Brain Targeted Teaching for Coaches: Evaluating Learning

By T.J. Buchanan

Evaluating Learning


In 2012, Dr. Mariale Hardiman published a book entitled “The Brain Targeted Teaching Model for 21st Century Schools.” Dr. Hardiman and her team of researchers at Johns Hopkins University spent several years conducting and reviewing neuroscience research on how children’s brains function in the learning environment. From this research, Dr. Hardiman and her team constructed a model for classroom teaching that is based on scientific evidence of the best practices in teaching and learning. Brain Targeted Teaching® is based on six “targets” that educators should strive to address when preparing and delivering units, lessons, etc. The targets are as follows:

Earlier this year, US Lacrosse was invited to participate in a roundtable discussion at The Center for Transformative Teaching and Learning. Our Education and Training staff was so intrigued by Dr. Hardiman’s model, that we immediately recognized its’ potential impact on the lacrosse community and were compelled to dissect it and rebuild it into a model for lacrosse coaches everywhere. We call it Brain Targeted Teaching for Coaches®.

Target 6: Evaluating Learning

Scenario: How do you determine when an athlete “got it” and has achieved mastery level of a skill or concept? Perhaps more important, how do your athletes know they “got it?” As coaches we are constantly evaluating athletes either formally or informally. They real key for an evaluation contributing to learning comes in what we do with the information we gain from the evaluations. In coaching we typically refer to this as Error Detection and Correction.

Coaching Implications: Evaluation is an ongoing process to provide guidance for the coach and athlete to assess progress and continually improve instruction. Assessments provide feedback that informs and motivates, while enhancing the memory for material in specific ways. Coaches must use evaluation beyond the scoreboard to determine how athletes or teams are progressing while Teaching for Mastery.

Strategies for Implementing Teaching for Extension and Application :

1. Frequent and Timely Feedback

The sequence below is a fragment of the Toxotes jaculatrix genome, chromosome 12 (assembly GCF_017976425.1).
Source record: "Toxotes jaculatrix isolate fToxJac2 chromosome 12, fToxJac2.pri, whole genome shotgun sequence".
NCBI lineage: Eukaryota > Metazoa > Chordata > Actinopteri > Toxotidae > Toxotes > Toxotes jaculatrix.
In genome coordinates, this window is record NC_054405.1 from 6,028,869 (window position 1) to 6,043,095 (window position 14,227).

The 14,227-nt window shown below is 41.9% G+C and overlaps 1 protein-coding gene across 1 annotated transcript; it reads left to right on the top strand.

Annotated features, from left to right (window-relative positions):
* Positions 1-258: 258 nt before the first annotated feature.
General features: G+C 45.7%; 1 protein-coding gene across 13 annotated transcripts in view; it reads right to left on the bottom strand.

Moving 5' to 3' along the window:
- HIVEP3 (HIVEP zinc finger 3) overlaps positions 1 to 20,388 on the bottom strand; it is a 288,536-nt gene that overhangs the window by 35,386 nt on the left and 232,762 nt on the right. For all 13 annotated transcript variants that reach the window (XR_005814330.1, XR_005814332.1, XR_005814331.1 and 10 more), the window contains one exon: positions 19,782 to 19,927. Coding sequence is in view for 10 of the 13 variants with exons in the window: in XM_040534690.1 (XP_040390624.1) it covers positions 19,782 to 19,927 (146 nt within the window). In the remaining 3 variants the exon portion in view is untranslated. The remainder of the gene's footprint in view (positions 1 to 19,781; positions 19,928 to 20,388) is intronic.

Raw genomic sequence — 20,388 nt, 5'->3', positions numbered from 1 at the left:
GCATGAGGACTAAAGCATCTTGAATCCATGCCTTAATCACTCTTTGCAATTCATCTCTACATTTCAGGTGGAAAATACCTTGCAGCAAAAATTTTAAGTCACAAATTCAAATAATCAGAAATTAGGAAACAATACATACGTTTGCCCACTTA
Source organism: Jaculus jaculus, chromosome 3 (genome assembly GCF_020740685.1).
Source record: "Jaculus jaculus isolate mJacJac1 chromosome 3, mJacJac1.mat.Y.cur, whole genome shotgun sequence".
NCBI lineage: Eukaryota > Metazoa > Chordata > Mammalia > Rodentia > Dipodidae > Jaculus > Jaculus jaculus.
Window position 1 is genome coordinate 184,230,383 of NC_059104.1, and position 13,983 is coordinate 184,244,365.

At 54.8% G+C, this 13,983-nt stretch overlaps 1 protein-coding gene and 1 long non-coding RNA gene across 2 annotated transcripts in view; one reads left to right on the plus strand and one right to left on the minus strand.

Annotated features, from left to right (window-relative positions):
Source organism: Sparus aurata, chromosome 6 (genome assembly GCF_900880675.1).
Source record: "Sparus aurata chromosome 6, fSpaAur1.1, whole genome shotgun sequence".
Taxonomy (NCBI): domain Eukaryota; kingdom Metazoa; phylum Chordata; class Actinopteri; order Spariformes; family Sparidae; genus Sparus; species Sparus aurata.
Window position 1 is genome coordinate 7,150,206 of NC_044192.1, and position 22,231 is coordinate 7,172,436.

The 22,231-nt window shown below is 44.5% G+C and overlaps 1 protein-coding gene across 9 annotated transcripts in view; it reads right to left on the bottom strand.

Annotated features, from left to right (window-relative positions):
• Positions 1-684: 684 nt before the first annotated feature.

Frequent and timely should not be confused with “constant” when it comes to feedback. As discussed in Target 4, there needs to be some time for the athlete to struggle for maximizing the learning of the new skill or concept. The feedback that is given should include a “how” to do something, as well as a “why.” Once the athlete understands “why” the “how” becomes more apparent to them. Scaffolding is one technique to use when providing feedback. The concept of scaffolding entails the coach giving hints to the athlete as they are learning a new skill, but not the complete solution. These hints may come in the form of a question, such as “Where does your top hand need to be placed to pass more effectively?” This engages the athlete on a cerebral level, as opposed to just directing them to move their top hand to a specific location.

2. Multiple Assessments

Many coaches will use some form of an evaluation tool at the beginning of the season. At the higher levels of play, this assessment may be used to determine an athletes position on the depth chart or even if they make the team. For the sake of this exercise, let’s assume that we are working with athletes who have “made the team” for one reason or another. Best practices in coaching tell us that the “eyeball” test of determining if a kid is good or not is anecdotal evidence at best of his/her abilities. To really target and increase learning, an early or pre-season evaluation should be conducted using some form of standardized evaluation form (a rubric). This gives us a baseline of the athletes abilities based on a standardized set of criteria. We can then use this as roadmap to create a plan for developing each athlete base on their individual strengths and weaknesses. At the midpoint of the season, it may be useful to evaluate the athlete against the same criteria again. This will give us indicators on whether or not he/she is improving. We can course correct as necessary for the individual as well, depending on how this second evaluation works out. Finally, an end of or post-season evaluation should be conducted, again using the criteria established early on. This final evaluation gives us great insight to what the athlete learned over the course of the season and establishes a Portfolio of sorts that can then be passed along to coaches at the next level of play and used to establish an off-season plan to help the athlete come back into the next season at a higher level.

This all makes sense if we look at how schooling works. Students are given a report card multiple times throughout the year to establish how they’re progressing. Most school provide mid-term reports as well, so that the student and teacher can course correct and help the student learn and grow.

3. Honest and Positive Feedback

Coaches and athletes have to be able to speak openly and honestly about performance. As we discussed in Target 1, the emotional climate is key to successful learning. Positivity is not always about “being nice” as much as it is about being cognizant of the athletes feelings. We do not need to necessarily make the athlete always “feel good” about their evaluation, but rather we need to make sure we do not make them feel worse. Athletes know when they are not performing well. Additional negativity directed towards them or their performance increases stress hormone levels within the athlete and builds physical barriers to learning.

US Lacrosse

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